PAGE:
WTV off air in Perth “until further notice”

Perth's community TV group makes a brutal decision to cease broadcasting.

Perth’s community TV broadcaster WTV is doing it tough, forced to cease broadcasting on Free to Air.

Instead it will focus on social media and YouTube.

A post on Facebook last night said, “Dear loyal WTV c44 viewers. WTV is currently off free-to-air television until further notice. There will be more updates to follow. In the meantime – our Undercurrent journalists will be bringing to you a variety of stories to enjoy on FB. We will also proceed to develop our YouTube channel further with more WTV productions. We thank you for your ongoing support. We appreciate your audience very much.”

West Television is a non-profit organisation, run mostly by students and volunteers. It began broadcasting in 2010 following the demise of Access 31.

In December WTV told its followers online, “Perth. We have a problem. For years, we have acted as a training ground and talent incubator in Perth, Australia. But what you might not know is that we have been limping on by last-minute licence extensions since 2015. Unfortunately, today we have to break the news to you that we might not be able to hold out much longer.”

A GoFundMe campaign set up last week was hoping to raise $30,000 for facilities, equipment and administration costs.

“West TV needs your help. We are a community-based television station based in East Perth.  The federal and state government do not fund community television here in Perth, Western Australia. We, at WTV, want to bring to you the true community spirit.Perth is built up of many cultures. We would like to share your stories, passions and news. Therefore, we are asking you to help us now,” the campaign advised.

The Community broadcasting sector in Australia has had a difficult 5 years after then-Communications Minister Malcolm Turnbull ordered all broadcasters in 2014 to move to an online model with their broadcast spectrum to end. Pleas from the community has led to multiple extensions now until 30th June 2020.

4 Responses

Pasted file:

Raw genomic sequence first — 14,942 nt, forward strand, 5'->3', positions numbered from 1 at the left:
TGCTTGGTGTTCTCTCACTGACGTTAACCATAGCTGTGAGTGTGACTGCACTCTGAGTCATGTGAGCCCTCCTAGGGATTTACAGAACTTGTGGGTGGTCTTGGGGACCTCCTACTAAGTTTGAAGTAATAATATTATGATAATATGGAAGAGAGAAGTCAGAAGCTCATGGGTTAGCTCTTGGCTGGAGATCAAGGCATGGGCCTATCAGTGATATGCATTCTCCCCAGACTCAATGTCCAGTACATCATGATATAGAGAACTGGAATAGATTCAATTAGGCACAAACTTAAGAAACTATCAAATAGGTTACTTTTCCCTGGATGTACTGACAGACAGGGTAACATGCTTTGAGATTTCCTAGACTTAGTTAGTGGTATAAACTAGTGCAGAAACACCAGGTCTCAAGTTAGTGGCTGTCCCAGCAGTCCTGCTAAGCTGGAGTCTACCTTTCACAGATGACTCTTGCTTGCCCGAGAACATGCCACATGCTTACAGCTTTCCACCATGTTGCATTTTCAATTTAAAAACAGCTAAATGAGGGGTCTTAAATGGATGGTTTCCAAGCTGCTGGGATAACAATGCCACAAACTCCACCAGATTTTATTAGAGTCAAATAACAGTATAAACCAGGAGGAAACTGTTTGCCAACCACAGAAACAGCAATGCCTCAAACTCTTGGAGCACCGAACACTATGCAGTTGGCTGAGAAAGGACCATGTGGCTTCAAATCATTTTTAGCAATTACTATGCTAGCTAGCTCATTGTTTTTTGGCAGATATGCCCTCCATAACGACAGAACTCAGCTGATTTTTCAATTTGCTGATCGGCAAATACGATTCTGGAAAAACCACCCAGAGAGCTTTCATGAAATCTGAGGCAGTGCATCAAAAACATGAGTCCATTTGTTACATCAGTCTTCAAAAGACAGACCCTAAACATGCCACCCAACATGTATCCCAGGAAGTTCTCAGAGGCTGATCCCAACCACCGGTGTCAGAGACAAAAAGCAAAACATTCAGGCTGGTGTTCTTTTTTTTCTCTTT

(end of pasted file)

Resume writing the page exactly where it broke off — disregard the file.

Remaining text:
1. Well I often wondered who was monitoring what was going on when an interview would end in mid sentence to jump to a commercial and then never return to the original programme. This would happen quite often in the middle of a show I was watching. On the other hand, I really liked the news presented by Al Jazeera, RT, and DW as well as some of the 1940s vintage film-noirs (with only one commercial break!). So yes, I am sad to see Channel 44 sink into oblivion while other home grown idiot TV shows prosper.

  2. … to put this in it’s proper historical perspective, community TV was to be kicked off the digital channel known as “the sixth channel” effective from the end of 2014 by the previous communications minister Stephen Conroy in his 2012 “Convergence Review”, Turnbull extended that date. The difference was that Conroy made vague promises about finding “permanent spectrum allocation” whereas Turnbull headed straight to the inevitable online model. As far as being “a training ground and talent incubator”, this was a role that used to be undertaken by regional TV until Hawke killed that with his “aggregation” model and by the smaller capital city stations until Keating killed that with his abolition of “the 2-station rule”. Today’s sad reality is that television broadcasting is completely dictated by moguls in Sydney – a model that is itself being threatened by the OTT services.

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